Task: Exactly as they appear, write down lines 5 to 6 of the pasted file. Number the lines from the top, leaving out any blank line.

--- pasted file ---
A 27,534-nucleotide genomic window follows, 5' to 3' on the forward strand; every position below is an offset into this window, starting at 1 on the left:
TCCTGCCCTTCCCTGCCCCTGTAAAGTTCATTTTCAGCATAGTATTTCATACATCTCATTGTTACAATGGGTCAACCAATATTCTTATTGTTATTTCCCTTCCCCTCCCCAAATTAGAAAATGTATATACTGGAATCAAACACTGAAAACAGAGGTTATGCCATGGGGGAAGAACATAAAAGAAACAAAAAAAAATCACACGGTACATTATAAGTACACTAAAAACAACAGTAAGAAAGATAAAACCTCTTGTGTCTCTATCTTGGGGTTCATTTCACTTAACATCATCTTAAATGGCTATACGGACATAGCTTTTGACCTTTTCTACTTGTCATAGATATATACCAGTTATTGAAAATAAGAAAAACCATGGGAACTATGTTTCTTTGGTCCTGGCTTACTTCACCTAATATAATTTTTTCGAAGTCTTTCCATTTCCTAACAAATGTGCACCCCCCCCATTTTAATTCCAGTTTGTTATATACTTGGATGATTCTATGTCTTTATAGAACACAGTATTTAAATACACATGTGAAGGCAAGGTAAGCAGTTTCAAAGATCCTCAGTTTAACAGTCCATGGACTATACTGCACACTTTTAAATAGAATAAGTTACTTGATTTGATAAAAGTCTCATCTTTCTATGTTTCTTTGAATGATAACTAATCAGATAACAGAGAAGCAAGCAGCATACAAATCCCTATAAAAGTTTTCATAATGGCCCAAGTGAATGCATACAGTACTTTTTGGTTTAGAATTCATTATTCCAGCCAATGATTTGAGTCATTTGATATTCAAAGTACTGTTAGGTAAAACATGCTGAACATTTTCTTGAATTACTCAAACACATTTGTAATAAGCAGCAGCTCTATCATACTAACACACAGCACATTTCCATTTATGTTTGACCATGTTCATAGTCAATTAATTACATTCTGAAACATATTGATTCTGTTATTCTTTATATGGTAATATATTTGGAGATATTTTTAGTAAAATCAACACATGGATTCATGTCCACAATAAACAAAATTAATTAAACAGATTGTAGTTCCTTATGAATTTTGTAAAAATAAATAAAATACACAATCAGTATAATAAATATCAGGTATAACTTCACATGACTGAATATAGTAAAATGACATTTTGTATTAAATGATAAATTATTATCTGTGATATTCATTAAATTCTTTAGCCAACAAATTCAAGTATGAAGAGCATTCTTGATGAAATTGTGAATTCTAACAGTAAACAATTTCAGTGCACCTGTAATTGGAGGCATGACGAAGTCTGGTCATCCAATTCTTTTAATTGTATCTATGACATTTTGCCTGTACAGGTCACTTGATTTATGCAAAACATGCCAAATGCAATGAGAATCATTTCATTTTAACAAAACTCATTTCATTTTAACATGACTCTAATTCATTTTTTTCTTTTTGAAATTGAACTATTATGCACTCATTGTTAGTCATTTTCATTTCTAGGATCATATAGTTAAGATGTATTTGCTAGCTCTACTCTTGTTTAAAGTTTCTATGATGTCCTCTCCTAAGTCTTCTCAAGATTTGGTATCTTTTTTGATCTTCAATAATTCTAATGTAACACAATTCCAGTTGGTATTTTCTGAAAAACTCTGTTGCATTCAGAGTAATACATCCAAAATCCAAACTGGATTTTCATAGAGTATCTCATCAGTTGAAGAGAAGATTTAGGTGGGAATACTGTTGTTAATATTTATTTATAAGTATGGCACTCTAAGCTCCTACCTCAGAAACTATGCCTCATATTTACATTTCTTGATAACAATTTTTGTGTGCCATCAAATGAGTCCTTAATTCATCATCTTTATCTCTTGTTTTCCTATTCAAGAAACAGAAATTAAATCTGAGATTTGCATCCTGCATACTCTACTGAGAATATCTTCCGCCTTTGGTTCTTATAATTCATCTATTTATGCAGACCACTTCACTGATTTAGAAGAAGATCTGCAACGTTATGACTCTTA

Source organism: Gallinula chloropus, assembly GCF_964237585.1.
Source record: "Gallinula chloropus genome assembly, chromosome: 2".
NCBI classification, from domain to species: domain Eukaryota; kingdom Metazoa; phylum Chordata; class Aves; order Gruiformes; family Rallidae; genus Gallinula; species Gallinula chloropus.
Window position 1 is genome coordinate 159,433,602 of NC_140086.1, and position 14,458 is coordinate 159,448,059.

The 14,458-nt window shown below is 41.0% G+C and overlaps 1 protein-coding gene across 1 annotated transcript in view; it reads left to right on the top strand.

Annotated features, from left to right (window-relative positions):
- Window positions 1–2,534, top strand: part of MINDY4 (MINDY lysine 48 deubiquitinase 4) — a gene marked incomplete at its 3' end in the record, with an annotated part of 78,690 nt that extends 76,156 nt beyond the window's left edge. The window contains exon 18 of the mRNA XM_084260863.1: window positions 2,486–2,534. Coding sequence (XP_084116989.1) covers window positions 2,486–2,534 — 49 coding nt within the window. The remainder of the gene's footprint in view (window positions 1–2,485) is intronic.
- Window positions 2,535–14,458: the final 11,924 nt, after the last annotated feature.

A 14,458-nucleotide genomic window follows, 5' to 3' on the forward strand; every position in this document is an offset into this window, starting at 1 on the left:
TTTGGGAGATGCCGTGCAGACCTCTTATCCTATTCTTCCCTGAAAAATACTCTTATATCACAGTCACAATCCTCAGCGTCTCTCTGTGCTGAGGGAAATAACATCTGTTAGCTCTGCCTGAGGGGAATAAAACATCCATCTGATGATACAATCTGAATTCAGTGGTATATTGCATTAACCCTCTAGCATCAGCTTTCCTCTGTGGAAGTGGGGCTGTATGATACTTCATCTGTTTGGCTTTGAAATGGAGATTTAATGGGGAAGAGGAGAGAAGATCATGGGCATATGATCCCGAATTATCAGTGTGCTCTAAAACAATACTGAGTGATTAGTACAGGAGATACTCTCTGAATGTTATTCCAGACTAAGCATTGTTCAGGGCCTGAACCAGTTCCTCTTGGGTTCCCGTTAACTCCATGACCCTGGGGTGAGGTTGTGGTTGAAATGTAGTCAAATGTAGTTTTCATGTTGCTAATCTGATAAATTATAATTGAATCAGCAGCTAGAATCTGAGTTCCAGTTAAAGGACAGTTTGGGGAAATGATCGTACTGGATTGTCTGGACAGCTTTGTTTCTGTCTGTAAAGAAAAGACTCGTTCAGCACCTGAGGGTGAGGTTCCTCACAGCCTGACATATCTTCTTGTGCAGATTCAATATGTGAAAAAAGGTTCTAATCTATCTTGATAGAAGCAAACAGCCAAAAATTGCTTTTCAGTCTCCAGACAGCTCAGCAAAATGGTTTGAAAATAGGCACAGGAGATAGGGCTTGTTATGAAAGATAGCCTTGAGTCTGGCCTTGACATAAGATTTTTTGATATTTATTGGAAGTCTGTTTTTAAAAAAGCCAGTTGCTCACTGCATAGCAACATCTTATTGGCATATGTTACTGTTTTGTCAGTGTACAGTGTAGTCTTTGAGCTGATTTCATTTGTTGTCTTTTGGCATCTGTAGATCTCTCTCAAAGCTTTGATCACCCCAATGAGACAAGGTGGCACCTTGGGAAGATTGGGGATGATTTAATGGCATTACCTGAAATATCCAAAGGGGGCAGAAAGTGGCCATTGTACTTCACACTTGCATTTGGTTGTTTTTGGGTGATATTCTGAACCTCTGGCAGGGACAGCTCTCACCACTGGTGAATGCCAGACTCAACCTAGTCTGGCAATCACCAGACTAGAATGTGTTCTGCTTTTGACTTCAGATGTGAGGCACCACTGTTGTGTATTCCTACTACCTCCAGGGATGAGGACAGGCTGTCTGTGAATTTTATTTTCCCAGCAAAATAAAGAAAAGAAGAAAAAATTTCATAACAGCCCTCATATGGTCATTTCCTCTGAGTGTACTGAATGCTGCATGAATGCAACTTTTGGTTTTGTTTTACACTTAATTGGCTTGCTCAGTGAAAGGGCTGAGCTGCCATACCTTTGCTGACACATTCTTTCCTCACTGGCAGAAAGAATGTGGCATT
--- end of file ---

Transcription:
NCBI classification, from domain to species: domain Eukaryota; kingdom Metazoa; phylum Chordata; class Aves; order Gruiformes; family Rallidae; genus Gallinula; species Gallinula chloropus.
Window position 1 is genome coordinate 159,433,602 of NC_140086.1, and position 14,458 is coordinate 159,448,059.